This is a first experiment in whether I can make a useful,
interesting, somewhat coherent summary of python-dev activity.  
If reaction is favorable, and time permits, it may become a biweekly 



The 2-week period started with reactions to Guido's June 30
announcement that the 2.0b1 release would be delayed for an indefinite
period due to legal wrangling.  This gave everyone a second chance to
contribute more patches while waiting for the release, and the
activity level remained high.  Two dominant issues for this time
period were Unicode-related issues, and list comprehensions.

The Unicode issues, as usual, turned on the question of where strings
and Unicode strings should be interchangeable.  A discussion in the
thread "Minidom and Unicode" considered whether it's legal to return a
Unicode string from __repr__.  The consensus was that it should be
legal, despite fears of breaking code that expects only an 8-bit
string, and the CVS tree was patched accordingly.  Python's
interpreter mode uses repr() to display the results of expressions,
and it will convert Unicode strings to ASCII, using the unicode-escape
encoding.  The following code, typed into the interpreter, will print

class C:
    def __repr__(self): return u'abc\u3456'
print repr( C() )

Hashing also presented a problem.  As M.-A. Lemburg explained in

	The problem comes from the fact that the default encoding can
	be changed to a locale specific value ( does the lookup
	for you), e.g.  given you have defined LANG to be us_en,
	Python will default to Latin-1 as default encoding.

	This results in '' == u'', but hash('') !=
	hash(u''), which is in conflict with the general rule about
	objects having the same hash value if they compare equal.

The resolution seems to be simply removing the ability to change the
default encoding and adopt ASCII as the fixed default; if you want to
use other encodings, you must specify them explicitly.

List comprehensions originated as a patch from Greg Ewing that's now
being kept up-to-date versus the CVS tree by Skip Montanaro.
Originally they weren't on the roadmap for 1.6, but with the greater
version number jump to 2.0, GvR is more willing to incorporate larger
changes.  Augmented assignment, as in 'a += 1', and range literals,
so [0:10] is the same as range(10), may also make their way into 2.0.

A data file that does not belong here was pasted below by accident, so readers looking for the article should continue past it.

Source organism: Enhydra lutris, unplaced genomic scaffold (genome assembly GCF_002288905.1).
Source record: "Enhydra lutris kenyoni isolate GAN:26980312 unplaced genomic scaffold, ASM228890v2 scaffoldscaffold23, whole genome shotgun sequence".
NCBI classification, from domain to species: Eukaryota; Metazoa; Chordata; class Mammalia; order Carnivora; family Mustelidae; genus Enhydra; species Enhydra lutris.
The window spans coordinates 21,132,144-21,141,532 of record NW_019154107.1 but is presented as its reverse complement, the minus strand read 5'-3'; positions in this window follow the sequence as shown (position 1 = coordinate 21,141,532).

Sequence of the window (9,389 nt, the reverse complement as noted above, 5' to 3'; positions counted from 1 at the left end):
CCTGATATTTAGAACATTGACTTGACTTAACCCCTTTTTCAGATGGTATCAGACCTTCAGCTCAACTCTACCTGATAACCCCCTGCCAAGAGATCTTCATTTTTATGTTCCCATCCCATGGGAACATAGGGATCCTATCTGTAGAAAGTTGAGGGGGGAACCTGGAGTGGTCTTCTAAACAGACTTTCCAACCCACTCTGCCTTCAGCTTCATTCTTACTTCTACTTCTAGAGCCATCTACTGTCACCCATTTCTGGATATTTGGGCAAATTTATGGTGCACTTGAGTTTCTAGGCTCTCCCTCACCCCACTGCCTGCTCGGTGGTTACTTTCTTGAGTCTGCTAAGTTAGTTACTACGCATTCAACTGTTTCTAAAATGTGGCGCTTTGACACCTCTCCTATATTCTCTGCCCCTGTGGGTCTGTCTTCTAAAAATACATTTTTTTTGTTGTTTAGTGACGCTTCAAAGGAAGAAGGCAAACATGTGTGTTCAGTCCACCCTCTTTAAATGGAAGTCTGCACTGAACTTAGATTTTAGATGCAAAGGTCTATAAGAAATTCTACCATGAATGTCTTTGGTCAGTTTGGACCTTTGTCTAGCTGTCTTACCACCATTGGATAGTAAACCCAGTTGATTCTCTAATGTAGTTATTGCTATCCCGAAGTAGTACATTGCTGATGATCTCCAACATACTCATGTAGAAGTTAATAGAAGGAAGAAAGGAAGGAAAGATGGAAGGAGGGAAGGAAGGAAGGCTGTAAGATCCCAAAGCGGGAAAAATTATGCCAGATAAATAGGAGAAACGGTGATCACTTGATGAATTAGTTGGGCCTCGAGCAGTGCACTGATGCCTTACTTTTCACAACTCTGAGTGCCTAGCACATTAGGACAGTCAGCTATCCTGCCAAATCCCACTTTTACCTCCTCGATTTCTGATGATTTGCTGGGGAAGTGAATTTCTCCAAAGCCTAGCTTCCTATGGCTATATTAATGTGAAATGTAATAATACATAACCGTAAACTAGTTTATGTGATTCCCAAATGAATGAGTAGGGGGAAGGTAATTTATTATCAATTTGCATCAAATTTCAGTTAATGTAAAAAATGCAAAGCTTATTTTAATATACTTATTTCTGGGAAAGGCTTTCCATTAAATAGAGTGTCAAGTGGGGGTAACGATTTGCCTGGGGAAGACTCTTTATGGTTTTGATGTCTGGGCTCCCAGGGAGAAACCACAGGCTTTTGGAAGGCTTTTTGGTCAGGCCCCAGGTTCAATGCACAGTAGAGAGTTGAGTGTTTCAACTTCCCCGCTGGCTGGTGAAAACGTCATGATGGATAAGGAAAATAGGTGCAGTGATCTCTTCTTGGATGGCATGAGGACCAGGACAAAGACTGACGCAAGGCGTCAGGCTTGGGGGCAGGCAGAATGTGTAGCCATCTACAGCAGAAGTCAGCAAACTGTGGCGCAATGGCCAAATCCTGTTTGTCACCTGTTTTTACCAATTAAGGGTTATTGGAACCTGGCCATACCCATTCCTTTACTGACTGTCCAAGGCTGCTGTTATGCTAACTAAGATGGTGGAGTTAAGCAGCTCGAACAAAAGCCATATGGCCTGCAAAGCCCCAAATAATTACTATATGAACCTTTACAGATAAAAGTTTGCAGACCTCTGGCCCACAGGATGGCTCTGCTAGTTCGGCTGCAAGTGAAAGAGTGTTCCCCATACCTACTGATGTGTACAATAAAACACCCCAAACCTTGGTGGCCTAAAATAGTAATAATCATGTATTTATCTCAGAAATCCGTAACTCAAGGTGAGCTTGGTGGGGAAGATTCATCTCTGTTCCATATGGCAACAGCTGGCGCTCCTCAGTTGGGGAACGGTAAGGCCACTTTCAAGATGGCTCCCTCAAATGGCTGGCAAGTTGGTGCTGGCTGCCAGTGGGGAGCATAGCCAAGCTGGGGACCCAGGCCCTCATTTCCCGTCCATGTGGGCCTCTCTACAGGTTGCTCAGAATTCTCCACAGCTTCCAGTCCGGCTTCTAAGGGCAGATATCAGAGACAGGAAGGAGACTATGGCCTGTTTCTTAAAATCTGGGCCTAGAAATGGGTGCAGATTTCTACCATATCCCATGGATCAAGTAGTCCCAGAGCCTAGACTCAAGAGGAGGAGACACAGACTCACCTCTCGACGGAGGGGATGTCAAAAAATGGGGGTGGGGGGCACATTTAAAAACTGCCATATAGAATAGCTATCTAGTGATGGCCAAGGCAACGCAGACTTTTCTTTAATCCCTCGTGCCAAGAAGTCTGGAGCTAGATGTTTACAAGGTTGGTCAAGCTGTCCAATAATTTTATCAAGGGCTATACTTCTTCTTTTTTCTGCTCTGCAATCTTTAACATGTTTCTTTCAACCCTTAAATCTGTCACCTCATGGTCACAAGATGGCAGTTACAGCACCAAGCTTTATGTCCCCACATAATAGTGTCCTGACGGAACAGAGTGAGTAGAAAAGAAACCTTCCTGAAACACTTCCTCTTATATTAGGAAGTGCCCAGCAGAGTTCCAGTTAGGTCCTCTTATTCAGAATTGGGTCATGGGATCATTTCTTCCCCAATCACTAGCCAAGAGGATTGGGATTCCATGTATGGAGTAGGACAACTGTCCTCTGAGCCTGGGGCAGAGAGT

List comprehensions provide a more concise way to create lists in
situations where map() and filter() would currently be used.  To take
some examples from the patched-for-list-comprehensions version of the
Python Tutorial:

>>> spcs = ["  Apple", " Banana ", "Coco  nut  "]
>>> print [s.strip() for s in spcs]
['Apple', 'Banana', 'Coco  nut']
>>> vec1 = [2, 4, 6]
>>> vec2 = [4, 3, -9]
>>> print [x*y for x in vec1 for y in vec2]
[8, 6, -18, 16, 12, -36, 24, 18, -54]

A lengthy subthread about intuitiveness sprang from the second example, and
from a patch from Thomas Wouters that implements parallel 'for' loops.  The
patch makes "for x in [1,2]; y in ['a','b']" cause x,y to be 1,'a', and then
2,'b'.  The thread circulated around whether people would expect this syntax
to produce the Cartesian product of the two lists: (1,'a'), (1, 'b'), (2,
'a'), (2, 'b').  No clear answer or final syntax has emerged yet, though GvR
seems to be leaning toward adding new built-ins such as zip() instead of new
syntax. Greg Wilson has been trying out syntaxes on Python-unaware people
and asking them what they'd expect:

The alternative to new syntax is to add a new built-in function for parallel
'for' loops, so you would code 'for x,y in zip([1,2], ['a','b']):'.  A
lengthy and very dull discussion ensued about the name 'zip': should it be
'plait', 'knit', 'parallel', or even 'marry'?

Some new procedures for Python development were set out:  Tim Peters